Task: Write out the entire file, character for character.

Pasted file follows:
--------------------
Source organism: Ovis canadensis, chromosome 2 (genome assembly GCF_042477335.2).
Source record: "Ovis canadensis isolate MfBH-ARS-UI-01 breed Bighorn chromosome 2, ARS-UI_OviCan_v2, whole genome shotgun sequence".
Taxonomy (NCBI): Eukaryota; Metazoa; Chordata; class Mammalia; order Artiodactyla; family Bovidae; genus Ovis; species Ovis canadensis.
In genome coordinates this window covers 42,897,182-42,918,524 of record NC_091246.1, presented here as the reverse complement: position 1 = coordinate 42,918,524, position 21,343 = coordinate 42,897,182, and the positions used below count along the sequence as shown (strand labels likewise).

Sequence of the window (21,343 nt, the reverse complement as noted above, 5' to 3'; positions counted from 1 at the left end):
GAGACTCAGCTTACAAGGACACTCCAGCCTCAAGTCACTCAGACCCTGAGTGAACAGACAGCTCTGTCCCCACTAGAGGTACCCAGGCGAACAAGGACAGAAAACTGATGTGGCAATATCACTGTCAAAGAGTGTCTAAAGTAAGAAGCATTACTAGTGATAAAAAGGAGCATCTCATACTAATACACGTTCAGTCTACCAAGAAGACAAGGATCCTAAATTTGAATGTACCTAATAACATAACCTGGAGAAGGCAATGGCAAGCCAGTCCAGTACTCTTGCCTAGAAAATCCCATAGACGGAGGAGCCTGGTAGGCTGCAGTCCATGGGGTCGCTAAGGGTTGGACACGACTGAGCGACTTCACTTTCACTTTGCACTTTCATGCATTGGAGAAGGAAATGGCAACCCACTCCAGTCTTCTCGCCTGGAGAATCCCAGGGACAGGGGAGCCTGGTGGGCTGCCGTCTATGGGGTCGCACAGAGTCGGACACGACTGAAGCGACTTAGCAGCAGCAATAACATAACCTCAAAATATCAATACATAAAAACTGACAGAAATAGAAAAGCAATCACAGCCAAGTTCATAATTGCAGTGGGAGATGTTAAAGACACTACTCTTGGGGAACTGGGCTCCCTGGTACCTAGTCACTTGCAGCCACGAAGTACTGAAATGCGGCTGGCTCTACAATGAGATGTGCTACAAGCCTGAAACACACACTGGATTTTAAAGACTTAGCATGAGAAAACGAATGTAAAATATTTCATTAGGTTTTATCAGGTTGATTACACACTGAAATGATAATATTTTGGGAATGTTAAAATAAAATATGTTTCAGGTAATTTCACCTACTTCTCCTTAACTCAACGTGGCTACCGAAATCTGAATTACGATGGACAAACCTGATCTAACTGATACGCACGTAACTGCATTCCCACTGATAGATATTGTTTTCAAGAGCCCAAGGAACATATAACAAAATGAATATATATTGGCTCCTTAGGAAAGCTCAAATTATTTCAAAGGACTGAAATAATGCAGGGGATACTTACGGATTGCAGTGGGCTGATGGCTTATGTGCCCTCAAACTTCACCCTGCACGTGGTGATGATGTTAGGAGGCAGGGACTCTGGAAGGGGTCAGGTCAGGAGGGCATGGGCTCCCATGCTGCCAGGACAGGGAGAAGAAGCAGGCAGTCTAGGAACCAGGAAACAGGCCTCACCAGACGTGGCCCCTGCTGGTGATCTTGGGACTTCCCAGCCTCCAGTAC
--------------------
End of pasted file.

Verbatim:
Source organism: Ovis canadensis, chromosome 2 (genome assembly GCF_042477335.2).
Source record: "Ovis canadensis isolate MfBH-ARS-UI-01 breed Bighorn chromosome 2, ARS-UI_OviCan_v2, whole genome shotgun sequence".
Taxonomy (NCBI): Eukaryota; Metazoa; Chordata; class Mammalia; order Artiodactyla; family Bovidae; genus Ovis; species Ovis canadensis.
In genome coordinates this window covers 42,897,182-42,918,524 of record NC_091246.1, presented here as the reverse complement: position 1 = coordinate 42,918,524, position 21,343 = coordinate 42,897,182, and the positions used below count along the sequence as shown (strand labels likewise).

Sequence of the window (21,343 nt, the reverse complement as noted above, 5' to 3'; positions counted from 1 at the left end):
GAGACTCAGCTTACAAGGACACTCCAGCCTCAAGTCACTCAGACCCTGAGTGAACAGACAGCTCTGTCCCCACTAGAGGTACCCAGGCGAACAAGGACAGAAAACTGATGTGGCAATATCACTGTCAAAGAGTGTCTAAAGTAAGAAGCATTACTAGTGATAAAAAGGAGCATCTCATACTAATACACGTTCAGTCTACCAAGAAGACAAGGATCCTAAATTTGAATGTACCTAATAACATAACCTGGAGAAGGCAATGGCAAGCCAGTCCAGTACTCTTGCCTAGAAAATCCCATAGACGGAGGAGCCTGGTAGGCTGCAGTCCATGGGGTCGCTAAGGGTTGGACACGACTGAGCGACTTCACTTTCACTTTGCACTTTCATGCATTGGAGAAGGAAATGGCAACCCACTCCAGTCTTCTCGCCTGGAGAATCCCAGGGACAGGGGAGCCTGGTGGGCTGCCGTCTATGGGGTCGCACAGAGTCGGACACGACTGAAGCGACTTAGCAGCAGCAATAACATAACCTCAAAATATCAATACATAAAAACTGACAGAAATAGAAAAGCAATCACAGCCAAGTTCATAATTGCAGTGGGAGATGTTAAAGACACTACTCTTGGGGAACTGGGCTCCCTGGTACCTAGTCACTTGCAGCCACGAAGTACTGAAATGCGGCTGGCTCTACAATGAGATGTGCTACAAGCCTGAAACACACACTGGATTTTAAAGACTTAGCATGAGAAAACGAATGTAAAATATTTCATTAGGTTTTATCAGGTTGATTACACACTGAAATGATAATATTTTGGGAATGTTAAAATAAAATATGTTTCAGGTAATTTCACCTACTTCTCCTTAACTCAACGTGGCTACCGAAATCTGAATTACGATGGACAAACCTGATCTAACTGATACGCACGTAACTGCATTCCCACTGATAGATATTGTTTTCAAGAGCCCAAGGAACATATAACAAAATGAATATATATTGGCTCCTTAGGAAAGCTCAAATTATTTCAAAGGACTGAAATAATGCAGGGGATACTTACGGATTGCAGTGGGCTGATGGCTTATGTGCCCTCAAACTTCACCCTGCACGTGGTGATGATGTTAGGAGGCAGGGACTCTGGAAGGGGTCAGGTCAGGAGGGCATGGGCTCCCATGCTGCCAGGACAGGGAGAAGAAGCAGGCAGTCTAGGAACCAGGAAACAGGCCTCACCAGACGTGGCCCCTGCTGGTGATCTTGGGACTTCCCAGCCTCCAGTAC